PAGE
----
Georgina is a Merritt resident originally from Lytton, BC, and calls both communities home. She is one of the hundreds of people who lost their possessions when the Lytton Creek Wildfire tore through and destroyed the small town on June 30th.
“That’s my hometown, the whole town is my family,” Georgina said. “I’m going through a lot right now, not only with the people in my community, I’m going through my own devastation and also having my two sons on the fire line. It’s just sheer fear. You’re scared you’re going to lose somebody, you already know you lost your homes. The devastation doesn’t end.”
Many of the evacuees fled the Lytton fire without their belongings, and found refuge in Merritt. With support from the United for BC Wildfire Recovery Fund, the Nicola Valley Food Bank stepped up for those evacuees, providing essential items including food, clothing, hygiene products and toys for those who have been displaced, have lost their housing and belongings, and who are suffering from physical or mental health trauma.
Stronger United: Community Groups Come Together
“We were approached by some donors who were looking for a place to drop off donations. We had to do something, so we contacted the Elks of Canada and the rest is history,” said Derlanda Hewton, the food bank’s general manager. “They provided us with Elks Hall to use as a distribution centre. Over a month later, we’re still able to provide this service.”
Elks Hall was quickly filled with thousands of items, such as clothes of all sizes, toys, food, water, and other necessities.
“We’re open every day, and the first thing we do is check to see the availability of items and what is missing,” says Wasim, a volunteer with the food bank. “When people come here and can’t find what they need, they ask and we write it down to prepare it for them as soon as we can get it.”
After weeks of generously supporting evacuees, the people of Merritt were put on an evacuation alert of their own. In anticipation of leaving their homes, residents of Merritt turned to their neighbouring communities for support.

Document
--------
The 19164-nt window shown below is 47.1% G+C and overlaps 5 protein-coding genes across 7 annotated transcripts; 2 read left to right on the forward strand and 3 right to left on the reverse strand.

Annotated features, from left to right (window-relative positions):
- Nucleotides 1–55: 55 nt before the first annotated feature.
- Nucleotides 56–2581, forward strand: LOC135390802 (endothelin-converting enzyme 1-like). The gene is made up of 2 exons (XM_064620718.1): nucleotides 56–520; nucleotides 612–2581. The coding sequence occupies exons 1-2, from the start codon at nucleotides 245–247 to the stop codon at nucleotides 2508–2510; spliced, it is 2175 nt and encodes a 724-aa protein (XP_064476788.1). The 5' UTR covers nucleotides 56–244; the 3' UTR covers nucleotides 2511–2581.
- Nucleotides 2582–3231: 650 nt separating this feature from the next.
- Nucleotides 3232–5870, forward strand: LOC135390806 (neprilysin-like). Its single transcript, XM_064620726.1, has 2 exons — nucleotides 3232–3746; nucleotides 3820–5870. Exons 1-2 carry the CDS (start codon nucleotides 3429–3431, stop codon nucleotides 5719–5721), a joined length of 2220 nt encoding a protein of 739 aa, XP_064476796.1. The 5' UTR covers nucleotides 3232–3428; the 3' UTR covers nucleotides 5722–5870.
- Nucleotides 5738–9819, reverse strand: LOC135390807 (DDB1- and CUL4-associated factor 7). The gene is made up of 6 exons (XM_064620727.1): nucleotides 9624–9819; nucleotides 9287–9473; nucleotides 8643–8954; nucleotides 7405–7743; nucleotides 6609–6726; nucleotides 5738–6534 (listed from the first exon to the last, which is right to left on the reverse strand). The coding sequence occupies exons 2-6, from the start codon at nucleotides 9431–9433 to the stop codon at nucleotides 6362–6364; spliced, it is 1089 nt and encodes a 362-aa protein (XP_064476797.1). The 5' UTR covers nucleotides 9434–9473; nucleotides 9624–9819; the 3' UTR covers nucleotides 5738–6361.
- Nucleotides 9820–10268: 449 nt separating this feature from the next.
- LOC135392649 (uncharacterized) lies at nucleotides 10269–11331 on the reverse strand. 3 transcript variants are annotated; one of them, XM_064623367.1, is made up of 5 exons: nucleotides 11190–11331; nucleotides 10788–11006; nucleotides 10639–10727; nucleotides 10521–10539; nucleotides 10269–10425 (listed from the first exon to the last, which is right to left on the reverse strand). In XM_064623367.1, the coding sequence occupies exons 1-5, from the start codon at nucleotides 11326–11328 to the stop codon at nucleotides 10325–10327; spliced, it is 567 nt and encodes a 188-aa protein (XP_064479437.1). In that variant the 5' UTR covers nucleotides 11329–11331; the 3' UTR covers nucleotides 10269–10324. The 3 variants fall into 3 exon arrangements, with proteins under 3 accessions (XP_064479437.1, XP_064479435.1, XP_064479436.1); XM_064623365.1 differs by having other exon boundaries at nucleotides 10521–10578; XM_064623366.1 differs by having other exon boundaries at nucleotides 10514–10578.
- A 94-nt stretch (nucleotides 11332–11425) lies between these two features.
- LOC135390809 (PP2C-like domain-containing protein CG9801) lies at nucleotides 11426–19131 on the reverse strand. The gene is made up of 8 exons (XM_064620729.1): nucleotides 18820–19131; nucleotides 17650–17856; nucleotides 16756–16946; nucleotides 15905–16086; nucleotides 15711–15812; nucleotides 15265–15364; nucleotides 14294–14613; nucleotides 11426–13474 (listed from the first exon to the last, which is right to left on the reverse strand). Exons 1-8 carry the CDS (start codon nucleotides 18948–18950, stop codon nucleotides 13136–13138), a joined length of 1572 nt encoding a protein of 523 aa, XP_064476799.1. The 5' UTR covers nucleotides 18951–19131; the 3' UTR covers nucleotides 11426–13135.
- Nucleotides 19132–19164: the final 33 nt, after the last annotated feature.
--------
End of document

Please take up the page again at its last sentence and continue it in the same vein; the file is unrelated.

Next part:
“The community in Merritt is a living embodiment of our philosophy, ‘United we are stronger,’” says Michael McKnight, President and CEO of United Way British Columbia.
Wildfire Fund Helps Fill the Gaps
Thanks to the United for BC Wildfire Recovery Fund, the food bank can provide specialty items such as medication and food that meets special dietary needs.
“United Way with their wildfire fund is providing such relief for the food bank. It’s not in our budget to purchase these products, so this extra funding will allow us to be able to do it for the evacuees,” Hewton says. “United Way has been there whenever we have had a need. Our heartfelt thanks go out to them whenever there’s a situation happening.”
The relief, in turn, is felt by evacuees.
We are All Family
“It’s hard to lose your home, or your farm and animals,” says Wasim. “So we try to make them feel better with what we try to support.”
Georgina has been making regular trips to Lytton since the evacuation order was lifted to deliver essential items to those who have returned home.
“I just keep going because it keeps my mind off of everything. Off of all the devastation. It just makes me help my family more. That’s all we are, is family. I have no choice but to help them,” she says, working to help rebuild her community. “How many years is it going to take for the community to get back together?”
Thousands of BC residents have evacuated their homes due to increasing danger from the wildfires. To help them rebuild thier lives with dignity, please consider donating to the United For BC Wildfire Recovery Fund today.